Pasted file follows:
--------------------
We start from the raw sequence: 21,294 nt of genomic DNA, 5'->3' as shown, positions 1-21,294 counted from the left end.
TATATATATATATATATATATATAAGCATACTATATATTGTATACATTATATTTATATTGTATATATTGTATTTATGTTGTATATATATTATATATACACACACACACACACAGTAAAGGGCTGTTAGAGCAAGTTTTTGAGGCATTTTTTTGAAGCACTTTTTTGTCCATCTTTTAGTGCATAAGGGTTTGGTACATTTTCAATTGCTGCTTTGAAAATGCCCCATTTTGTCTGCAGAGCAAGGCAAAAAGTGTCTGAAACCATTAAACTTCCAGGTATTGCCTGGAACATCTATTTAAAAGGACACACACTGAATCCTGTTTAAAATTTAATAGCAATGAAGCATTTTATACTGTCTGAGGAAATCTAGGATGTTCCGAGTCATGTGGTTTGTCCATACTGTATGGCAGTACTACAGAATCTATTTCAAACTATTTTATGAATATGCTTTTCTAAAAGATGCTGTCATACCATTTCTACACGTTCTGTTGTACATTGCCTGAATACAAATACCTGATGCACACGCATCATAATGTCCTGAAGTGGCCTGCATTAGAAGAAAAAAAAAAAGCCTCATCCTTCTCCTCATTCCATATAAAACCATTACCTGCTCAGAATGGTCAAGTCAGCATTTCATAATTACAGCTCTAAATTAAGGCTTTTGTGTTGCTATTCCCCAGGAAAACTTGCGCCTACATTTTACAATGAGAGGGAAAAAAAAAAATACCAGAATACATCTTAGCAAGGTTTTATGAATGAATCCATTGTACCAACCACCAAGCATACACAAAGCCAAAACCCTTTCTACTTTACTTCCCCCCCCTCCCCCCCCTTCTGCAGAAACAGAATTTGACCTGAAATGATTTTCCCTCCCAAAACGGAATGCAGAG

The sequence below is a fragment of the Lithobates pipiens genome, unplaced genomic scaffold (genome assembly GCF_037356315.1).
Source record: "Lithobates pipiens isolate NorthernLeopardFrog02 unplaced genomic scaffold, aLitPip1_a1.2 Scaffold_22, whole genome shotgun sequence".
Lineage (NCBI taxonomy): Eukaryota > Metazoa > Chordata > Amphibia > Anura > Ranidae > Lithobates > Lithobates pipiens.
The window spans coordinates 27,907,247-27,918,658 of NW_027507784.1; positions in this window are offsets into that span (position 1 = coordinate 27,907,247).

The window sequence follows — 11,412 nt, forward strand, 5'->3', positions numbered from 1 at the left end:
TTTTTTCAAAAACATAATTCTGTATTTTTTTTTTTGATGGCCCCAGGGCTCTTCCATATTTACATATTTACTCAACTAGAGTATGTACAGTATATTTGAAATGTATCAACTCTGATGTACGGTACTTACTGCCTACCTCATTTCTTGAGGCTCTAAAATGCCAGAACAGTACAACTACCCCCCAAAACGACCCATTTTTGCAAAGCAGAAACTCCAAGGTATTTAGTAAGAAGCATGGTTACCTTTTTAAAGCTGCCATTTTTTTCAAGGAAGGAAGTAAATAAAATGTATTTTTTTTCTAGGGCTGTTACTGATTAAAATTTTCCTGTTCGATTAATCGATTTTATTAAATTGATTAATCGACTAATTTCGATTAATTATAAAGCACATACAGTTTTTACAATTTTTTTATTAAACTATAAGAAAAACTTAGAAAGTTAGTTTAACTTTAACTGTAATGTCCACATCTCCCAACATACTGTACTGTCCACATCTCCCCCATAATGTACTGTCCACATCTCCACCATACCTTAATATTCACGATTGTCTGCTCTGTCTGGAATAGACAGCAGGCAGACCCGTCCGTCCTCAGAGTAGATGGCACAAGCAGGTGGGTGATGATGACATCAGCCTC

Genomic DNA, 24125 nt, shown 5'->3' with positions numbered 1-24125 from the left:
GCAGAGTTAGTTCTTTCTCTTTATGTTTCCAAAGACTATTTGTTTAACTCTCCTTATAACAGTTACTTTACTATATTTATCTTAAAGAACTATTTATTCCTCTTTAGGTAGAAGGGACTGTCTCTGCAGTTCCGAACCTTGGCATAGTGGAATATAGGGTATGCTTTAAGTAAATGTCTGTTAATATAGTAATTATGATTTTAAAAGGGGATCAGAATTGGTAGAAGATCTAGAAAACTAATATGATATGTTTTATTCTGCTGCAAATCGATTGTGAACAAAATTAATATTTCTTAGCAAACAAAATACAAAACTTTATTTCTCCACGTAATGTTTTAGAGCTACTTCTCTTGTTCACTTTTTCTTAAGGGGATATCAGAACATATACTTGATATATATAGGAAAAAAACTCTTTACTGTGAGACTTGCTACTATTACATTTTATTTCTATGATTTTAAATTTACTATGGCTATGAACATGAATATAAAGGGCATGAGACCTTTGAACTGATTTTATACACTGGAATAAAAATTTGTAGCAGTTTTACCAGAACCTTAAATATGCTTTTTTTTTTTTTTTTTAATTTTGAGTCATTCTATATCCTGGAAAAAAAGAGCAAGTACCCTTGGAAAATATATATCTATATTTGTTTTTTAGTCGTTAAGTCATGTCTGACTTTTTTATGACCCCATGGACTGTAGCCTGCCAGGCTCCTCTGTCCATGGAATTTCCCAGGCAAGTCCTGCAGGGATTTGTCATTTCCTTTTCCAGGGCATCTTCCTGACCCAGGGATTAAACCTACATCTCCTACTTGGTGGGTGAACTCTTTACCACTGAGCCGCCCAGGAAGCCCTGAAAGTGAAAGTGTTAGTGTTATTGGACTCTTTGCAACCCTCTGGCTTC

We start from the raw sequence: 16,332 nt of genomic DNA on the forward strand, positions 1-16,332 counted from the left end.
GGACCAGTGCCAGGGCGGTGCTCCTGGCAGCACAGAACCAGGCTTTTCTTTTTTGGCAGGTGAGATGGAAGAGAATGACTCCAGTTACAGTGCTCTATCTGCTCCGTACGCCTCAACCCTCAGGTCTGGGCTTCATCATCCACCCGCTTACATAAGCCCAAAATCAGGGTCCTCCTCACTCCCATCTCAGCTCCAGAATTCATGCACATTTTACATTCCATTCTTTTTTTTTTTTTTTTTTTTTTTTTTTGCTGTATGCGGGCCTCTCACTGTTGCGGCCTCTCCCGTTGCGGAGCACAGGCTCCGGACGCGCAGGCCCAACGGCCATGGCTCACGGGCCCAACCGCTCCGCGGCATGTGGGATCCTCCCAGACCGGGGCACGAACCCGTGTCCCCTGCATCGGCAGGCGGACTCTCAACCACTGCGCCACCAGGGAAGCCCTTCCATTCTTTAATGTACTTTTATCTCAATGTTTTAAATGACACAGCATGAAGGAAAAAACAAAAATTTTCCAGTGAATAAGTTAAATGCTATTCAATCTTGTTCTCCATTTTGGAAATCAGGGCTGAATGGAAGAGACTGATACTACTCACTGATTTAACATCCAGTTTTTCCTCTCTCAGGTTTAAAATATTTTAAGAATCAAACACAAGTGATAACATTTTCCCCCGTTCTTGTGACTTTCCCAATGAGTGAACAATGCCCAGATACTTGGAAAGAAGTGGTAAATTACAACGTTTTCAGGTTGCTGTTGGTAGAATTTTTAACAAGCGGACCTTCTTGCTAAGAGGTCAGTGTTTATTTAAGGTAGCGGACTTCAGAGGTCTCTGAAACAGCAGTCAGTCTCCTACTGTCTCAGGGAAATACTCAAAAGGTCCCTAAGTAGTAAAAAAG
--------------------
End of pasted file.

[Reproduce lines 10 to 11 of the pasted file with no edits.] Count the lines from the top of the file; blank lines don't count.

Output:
GCAGAGTTAGTTCTTTCTCTTTATGTTTCCAAAGACTATTTGTTTAACTCTCCTTATAACAGTTACTTTACTATATTTATCTTAAAGAACTATTTATTCCTCTTTAGGTAGAAGGGACTGTCTCTGCAGTTCCGAACCTTGGCATAGTGGAATATAGGGTATGCTTTAAGTAAATGTCTGTTAATATAGTAATTATGATTTTAAAAGGGGATCAGAATTGGTAGAAGATCTAGAAAACTAATATGATATGTTTTATTCTGCTGCAAATCGATTGTGAACAAAATTAATATTTCTTAGCAAACAAAATACAAAACTTTATTTCTCCACGTAATGTTTTAGAGCTACTTCTCTTGTTCACTTTTTCTTAAGGGGATATCAGAACATATACTTGATATATATAGGAAAAAAACTCTTTACTGTGAGACTTGCTACTATTACATTTTATTTCTATGATTTTAAATTTACTATGGCTATGAACATGAATATAAAGGGCATGAGACCTTTGAACTGATTTTATACACTGGAATAAAAATTTGTAGCAGTTTTACCAGAACCTTAAATATGCTTTTTTTTTTTTTTTTTAATTTTGAGTCATTCTATATCCTGGAAAAAAAGAGCAAGTACCCTTGGAAAATATATATCTATATTTGTTTTTTAGTCGTTAAGTCATGTCTGACTTTTTTATGACCCCATGGACTGTAGCCTGCCAGGCTCCTCTGTCCATGGAATTTCCCAGGCAAGTCCTGCAGGGATTTGTCATTTCCTTTTCCAGGGCATCTTCCTGACCCAGGGATTAAACCTACATCTCCTACTTGGTGGGTGAACTCTTTACCACTGAGCCGCCCAGGAAGCCCTGAAAGTGAAAGTGTTAGTGTTATTGGACTCTTTGCAACCCTCTGGCTTC

We start from the raw sequence: 16,332 nt of genomic DNA on the forward strand, positions 1-16,332 counted from the left end.